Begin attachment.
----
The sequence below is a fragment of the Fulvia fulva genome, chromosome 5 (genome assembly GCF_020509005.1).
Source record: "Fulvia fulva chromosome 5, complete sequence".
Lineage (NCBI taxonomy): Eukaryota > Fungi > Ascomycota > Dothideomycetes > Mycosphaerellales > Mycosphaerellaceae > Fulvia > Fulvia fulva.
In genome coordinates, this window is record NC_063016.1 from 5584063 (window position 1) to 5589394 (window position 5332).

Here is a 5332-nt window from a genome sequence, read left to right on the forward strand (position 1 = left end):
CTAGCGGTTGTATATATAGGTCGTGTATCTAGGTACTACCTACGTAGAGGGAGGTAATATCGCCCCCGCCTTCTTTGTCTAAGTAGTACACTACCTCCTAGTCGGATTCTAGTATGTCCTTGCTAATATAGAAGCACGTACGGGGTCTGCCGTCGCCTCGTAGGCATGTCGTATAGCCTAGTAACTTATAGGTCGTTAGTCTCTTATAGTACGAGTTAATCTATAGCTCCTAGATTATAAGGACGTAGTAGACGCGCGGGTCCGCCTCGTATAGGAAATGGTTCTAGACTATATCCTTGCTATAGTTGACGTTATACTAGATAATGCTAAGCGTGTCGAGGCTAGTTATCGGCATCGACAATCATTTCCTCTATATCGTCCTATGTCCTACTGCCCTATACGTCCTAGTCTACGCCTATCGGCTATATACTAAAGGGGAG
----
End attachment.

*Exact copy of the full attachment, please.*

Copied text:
The sequence below is a fragment of the Fulvia fulva genome, chromosome 5 (genome assembly GCF_020509005.1).
Source record: "Fulvia fulva chromosome 5, complete sequence".
Lineage (NCBI taxonomy): Eukaryota > Fungi > Ascomycota > Dothideomycetes > Mycosphaerellales > Mycosphaerellaceae > Fulvia > Fulvia fulva.
In genome coordinates, this window is record NC_063016.1 from 5584063 (window position 1) to 5589394 (window position 5332).

Here is a 5332-nt window from a genome sequence, read left to right on the forward strand (position 1 = left end):
CTAGCGGTTGTATATATAGGTCGTGTATCTAGGTACTACCTACGTAGAGGGAGGTAATATCGCCCCCGCCTTCTTTGTCTAAGTAGTACACTACCTCCTAGTCGGATTCTAGTATGTCCTTGCTAATATAGAAGCACGTACGGGGTCTGCCGTCGCCTCGTAGGCATGTCGTATAGCCTAGTAACTTATAGGTCGTTAGTCTCTTATAGTACGAGTTAATCTATAGCTCCTAGATTATAAGGACGTAGTAGACGCGCGGGTCCGCCTCGTATAGGAAATGGTTCTAGACTATATCCTTGCTATAGTTGACGTTATACTAGATAATGCTAAGCGTGTCGAGGCTAGTTATCGGCATCGACAATCATTTCCTCTATATCGTCCTATGTCCTACTGCCCTATACGTCCTAGTCTACGCCTATCGGCTATATACTAAAGGGGAG